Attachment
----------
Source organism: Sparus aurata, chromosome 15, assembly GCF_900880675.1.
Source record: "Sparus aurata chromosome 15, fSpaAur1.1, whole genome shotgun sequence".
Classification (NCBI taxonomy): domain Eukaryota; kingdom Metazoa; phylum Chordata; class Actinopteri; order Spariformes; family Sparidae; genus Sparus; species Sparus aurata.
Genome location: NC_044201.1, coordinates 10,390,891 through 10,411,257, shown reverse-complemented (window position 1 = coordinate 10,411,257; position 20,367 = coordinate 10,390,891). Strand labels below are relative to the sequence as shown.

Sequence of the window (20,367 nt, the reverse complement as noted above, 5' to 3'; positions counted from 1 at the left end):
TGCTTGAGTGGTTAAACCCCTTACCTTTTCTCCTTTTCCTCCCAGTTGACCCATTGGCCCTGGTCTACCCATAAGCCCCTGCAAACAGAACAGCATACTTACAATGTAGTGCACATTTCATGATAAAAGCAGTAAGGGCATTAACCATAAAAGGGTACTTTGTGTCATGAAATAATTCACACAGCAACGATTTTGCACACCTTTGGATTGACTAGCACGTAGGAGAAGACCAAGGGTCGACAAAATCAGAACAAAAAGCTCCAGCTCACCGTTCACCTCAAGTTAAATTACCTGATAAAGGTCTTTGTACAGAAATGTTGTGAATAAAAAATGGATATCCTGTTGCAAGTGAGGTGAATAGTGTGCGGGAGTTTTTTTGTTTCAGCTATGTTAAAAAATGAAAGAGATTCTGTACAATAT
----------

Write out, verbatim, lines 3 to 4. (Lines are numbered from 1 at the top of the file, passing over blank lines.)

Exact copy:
Classification (NCBI taxonomy): domain Eukaryota; kingdom Metazoa; phylum Chordata; class Actinopteri; order Spariformes; family Sparidae; genus Sparus; species Sparus aurata.
Genome location: NC_044201.1, coordinates 10,390,891 through 10,411,257, shown reverse-complemented (window position 1 = coordinate 10,411,257; position 20,367 = coordinate 10,390,891). Strand labels below are relative to the sequence as shown.